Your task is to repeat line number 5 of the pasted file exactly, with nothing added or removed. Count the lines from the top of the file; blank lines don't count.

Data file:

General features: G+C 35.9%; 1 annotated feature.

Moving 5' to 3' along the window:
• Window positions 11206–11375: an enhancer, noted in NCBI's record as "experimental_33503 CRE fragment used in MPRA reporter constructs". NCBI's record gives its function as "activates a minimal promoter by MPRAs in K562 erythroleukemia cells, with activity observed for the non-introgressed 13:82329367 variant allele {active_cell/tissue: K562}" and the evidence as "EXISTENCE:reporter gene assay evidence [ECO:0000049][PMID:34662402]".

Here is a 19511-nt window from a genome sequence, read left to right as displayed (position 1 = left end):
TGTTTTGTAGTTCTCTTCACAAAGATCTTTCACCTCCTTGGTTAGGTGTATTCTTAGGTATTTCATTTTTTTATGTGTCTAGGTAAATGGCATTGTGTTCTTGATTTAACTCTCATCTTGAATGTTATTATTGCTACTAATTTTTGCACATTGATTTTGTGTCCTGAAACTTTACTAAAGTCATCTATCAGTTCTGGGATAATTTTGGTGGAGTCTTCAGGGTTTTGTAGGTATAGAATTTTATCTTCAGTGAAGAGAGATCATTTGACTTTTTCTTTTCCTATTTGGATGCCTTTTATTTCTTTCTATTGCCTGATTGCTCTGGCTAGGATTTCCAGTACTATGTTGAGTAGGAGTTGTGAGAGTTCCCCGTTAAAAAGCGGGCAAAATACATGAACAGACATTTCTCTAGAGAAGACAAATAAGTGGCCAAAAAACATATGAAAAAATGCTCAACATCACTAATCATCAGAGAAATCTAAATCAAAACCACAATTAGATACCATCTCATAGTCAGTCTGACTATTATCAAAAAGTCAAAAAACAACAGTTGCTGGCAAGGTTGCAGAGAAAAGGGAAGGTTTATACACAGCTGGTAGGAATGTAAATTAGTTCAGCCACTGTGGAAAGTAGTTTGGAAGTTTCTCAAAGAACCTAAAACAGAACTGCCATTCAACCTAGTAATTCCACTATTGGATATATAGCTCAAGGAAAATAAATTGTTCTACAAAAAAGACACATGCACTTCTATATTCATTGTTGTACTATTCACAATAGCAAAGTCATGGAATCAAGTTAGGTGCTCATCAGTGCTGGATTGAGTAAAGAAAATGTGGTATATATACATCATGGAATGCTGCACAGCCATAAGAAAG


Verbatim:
TGTTTTGTAGTTCTCTTCACAAAGATCTTTCACCTCCTTGGTTAGGTGTATTCTTAGGTATTTCATTTTTTTATGTGTCTAGGTAAATGGCATTGTGTTCTTGATTTAACTCTCATCTTGAATGTTATTATTGCTACTAATTTTTGCACATTGATTTTGTGTCCTGAAACTTTACTAAAGTCATCTATCAGTTCTGGGATAATTTTGGTGGAGTCTTCAGGGTTTTGTAGGTATAGAATTTTATCTTCAGTGAAGAGAGATCATTTGACTTTTTCTTTTCCTATTTGGATGCCTTTTATTTCTTTCTATTGCCTGATTGCTCTGGCTAGGATTTCCAGTACTATGTTGAGTAGGAGTTGTGAGAGTTCCCCGTTAAAAAGCGGGCAAAATACATGAACAGACATTTCTCTAGAGAAGACAAATAAGTGGCCAAAAAACATATGAAAAAATGCTCAACATCACTAATCATCAGAGAAATCTAAATCAAAACCACAATTAGATACCATCTCATAGTCAGTCTGACTATTATCAAAAAGTCAAAAAACAACAGTTGCTGGCAAGGTTGCAGAGAAAAGGGAAGGTTTATACACAGCTGGTAGGAATGTAAATTAGTTCAGCCACTGTGGAAAGTAGTTTGGAAGTTTCTCAAAGAACCTAAAACAGAACTGCCATTCAACCTAGTAATTCCACTATTGGATATATAGCTCAAGGAAAATAAATTGTTCTACAAAAAAGACACATGCACTTCTATATTCATTGTTGTACTATTCACAATAGCAAAGTCATGGAATCAAGTTAGGTGCTCATCAGTGCTGGATTGAGTAAAGAAAATGTGGTATATATACATCATGGAATGCTGCACAGCCATAAGAAAG